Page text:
The Ontario Court of Appeal has affirmed that a deed of easement will not create an exclusive right of way to a grantee of an easement unless the deed expressly says so. Raimondi v. Ontario Heritage Trust, 2018 ONCA 750, held that a deed of easement, which granted certain individuals a private right of way for use of a driveway, only granted the individuals a right to use the driveway in common with others.
Idalgo and Nancy Raimondi (the “Easement Holders”) purchased a residential property in Caledon, Ontario (the “Residential Property”), which is surrounded by 90 acres of parkland (the “Willoughby Property”). The Willoughby Property is owned by the Ontario Heritage Trust (the “OHT”).
The only vehicular access to the Residential Property is via a driveway through the Willoughby Property. The Easement Holders do not own the driveway, but they hold an easement over it to access the Residential Property. This right of way was conferred by a deed of easement when the OHT severed the Residential Property from the Willoughby Property in 1993. The deed of easement states that the Easement Holders have been granted a “free, uninterrupted and unobstructed” right of way.
There are a number of popular hiking trails on the Willoughby Property, some of which predated the severance of the Residential Property from the Willoughby Property. The driveway that leads to the Residential Property is the most popular access point for hikers using the trails. The OHT did not permit the public to drive on the driveway, but the public was expressly invited to walk up the driveway to access the trails.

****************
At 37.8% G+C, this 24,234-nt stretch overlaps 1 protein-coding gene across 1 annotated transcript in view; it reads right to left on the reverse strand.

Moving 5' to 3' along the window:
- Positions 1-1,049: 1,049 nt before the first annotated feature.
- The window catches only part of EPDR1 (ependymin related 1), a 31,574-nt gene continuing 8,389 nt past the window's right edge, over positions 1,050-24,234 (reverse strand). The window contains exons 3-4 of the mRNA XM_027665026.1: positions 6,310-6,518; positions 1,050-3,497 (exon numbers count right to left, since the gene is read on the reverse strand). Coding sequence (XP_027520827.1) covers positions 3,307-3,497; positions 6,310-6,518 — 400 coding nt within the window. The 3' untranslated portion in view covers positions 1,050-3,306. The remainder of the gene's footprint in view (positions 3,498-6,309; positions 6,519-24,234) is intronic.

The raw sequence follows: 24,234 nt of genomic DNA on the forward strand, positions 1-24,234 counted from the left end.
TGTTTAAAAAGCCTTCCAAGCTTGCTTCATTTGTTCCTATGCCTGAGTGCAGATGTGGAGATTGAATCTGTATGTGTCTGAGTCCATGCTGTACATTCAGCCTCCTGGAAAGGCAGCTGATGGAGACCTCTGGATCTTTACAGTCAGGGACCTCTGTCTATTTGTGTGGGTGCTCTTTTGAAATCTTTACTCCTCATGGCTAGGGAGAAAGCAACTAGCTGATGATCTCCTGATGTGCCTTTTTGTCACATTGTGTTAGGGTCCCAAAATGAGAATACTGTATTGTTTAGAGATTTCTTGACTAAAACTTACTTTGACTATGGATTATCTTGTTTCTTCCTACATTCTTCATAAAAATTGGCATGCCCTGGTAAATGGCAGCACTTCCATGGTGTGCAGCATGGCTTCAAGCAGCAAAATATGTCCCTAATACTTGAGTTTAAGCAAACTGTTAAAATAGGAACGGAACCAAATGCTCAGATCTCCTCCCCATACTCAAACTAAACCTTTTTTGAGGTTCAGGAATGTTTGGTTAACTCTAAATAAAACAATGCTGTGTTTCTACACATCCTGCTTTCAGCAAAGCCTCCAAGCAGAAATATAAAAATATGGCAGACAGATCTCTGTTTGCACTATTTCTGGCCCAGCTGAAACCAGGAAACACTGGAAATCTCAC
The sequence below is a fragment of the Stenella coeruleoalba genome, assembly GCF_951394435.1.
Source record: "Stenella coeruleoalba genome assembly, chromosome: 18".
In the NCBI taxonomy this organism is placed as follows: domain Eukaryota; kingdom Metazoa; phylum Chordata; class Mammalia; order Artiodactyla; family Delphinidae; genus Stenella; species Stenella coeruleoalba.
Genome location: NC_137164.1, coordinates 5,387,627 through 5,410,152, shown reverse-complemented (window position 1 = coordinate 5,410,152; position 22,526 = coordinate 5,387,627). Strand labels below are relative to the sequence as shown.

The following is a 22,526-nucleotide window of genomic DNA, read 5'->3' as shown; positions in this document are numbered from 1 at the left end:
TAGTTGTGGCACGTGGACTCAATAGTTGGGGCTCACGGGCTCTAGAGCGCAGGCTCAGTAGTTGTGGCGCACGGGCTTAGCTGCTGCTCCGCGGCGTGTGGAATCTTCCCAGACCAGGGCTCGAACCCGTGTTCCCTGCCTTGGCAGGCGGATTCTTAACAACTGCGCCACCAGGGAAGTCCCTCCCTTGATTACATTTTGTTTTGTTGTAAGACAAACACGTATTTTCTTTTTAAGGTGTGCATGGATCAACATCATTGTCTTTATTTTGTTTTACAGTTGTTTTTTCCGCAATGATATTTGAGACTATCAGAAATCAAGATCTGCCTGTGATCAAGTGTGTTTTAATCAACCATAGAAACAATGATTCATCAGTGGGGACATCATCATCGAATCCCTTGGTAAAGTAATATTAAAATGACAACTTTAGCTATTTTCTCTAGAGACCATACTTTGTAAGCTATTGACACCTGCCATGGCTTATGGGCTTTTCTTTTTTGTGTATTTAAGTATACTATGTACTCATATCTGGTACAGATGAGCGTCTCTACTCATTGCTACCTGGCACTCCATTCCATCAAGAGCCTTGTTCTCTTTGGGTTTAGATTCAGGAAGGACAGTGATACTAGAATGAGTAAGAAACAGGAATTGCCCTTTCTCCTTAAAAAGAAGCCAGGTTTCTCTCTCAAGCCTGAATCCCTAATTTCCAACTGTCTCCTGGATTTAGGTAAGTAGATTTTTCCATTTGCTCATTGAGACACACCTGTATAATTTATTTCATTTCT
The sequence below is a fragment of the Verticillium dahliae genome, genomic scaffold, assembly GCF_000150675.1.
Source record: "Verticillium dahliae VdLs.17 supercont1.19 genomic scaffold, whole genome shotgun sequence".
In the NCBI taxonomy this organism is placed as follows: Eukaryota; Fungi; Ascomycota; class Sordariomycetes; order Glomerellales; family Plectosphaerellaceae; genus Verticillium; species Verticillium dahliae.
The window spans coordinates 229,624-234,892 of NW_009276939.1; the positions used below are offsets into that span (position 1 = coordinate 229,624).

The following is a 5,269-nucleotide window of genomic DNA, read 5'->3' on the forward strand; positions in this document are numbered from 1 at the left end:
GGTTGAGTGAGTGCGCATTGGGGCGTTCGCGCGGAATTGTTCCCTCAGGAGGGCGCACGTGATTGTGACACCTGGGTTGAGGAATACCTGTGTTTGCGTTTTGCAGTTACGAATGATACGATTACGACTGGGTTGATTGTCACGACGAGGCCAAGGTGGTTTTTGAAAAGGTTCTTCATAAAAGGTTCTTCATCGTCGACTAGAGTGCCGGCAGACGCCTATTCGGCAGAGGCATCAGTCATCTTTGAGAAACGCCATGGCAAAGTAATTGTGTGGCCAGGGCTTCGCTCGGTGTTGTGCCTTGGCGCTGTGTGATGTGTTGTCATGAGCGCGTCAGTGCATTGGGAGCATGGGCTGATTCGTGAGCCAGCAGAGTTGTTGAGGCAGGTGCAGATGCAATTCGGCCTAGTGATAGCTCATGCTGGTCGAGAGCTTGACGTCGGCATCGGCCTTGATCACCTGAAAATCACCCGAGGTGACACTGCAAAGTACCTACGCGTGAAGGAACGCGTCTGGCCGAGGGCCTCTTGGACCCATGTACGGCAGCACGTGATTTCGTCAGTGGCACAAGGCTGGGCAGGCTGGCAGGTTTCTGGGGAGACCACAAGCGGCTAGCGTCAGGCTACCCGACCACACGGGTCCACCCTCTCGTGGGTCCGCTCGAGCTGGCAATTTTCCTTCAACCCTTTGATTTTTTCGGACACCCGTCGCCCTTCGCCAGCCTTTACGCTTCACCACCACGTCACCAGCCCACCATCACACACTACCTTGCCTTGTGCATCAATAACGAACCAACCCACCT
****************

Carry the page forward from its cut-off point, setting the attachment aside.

The Easement Holders brought an application seeking a declaration that the easement granted them exclusive use of the driveway, and that members of the public who walked over the driveway to access the trails were therefore trespassers.
The Easement Holders argued that: (1) they had the exclusive right over the driveway, based on the language of the deed of easement; and (2) the OHT had substantially interfered with the Easement Holders’ right of way by inviting the public to use the driveway.
The OHT argued that the deed of easement and the surrounding circumstances demonstrated that the Easement Holders did not have the right to exclusive use of the driveway. The OHT provided evidence that it had made public statements that revealed a continued intention to allow public use of the driveway. The OHT also provided evidence of correspondence between the OHT and the initial easement holders (who owned the Residential Property before the Easement Holders) that demonstrated an understanding between the parties that the initial easement holders were not acquiring an exclusive right of way.
The application judge held that the clear language of the deed of easement did not grant the Easement Holders the exclusive use of the driveway. The application judge also held that the OHT had not substantially interfered with the Easement Holders’ right of way because foot traffic on the driveway did not constitute a “substantial interference”.
The decision was upheld on appeal, with the Court of Appeal affirming the Easement Holders did not have any exclusive right over the driveway and that the use by the public of the driveway did not substantially interfere with the Easement Holder’s right of way.
This decision illustrates that the language of a grant will govern its interpretation. Even if a deed confers a right of way that is “uninterrupted and unobstructed”, that does not mean that the right will be exclusive, unless the deed expressly says so.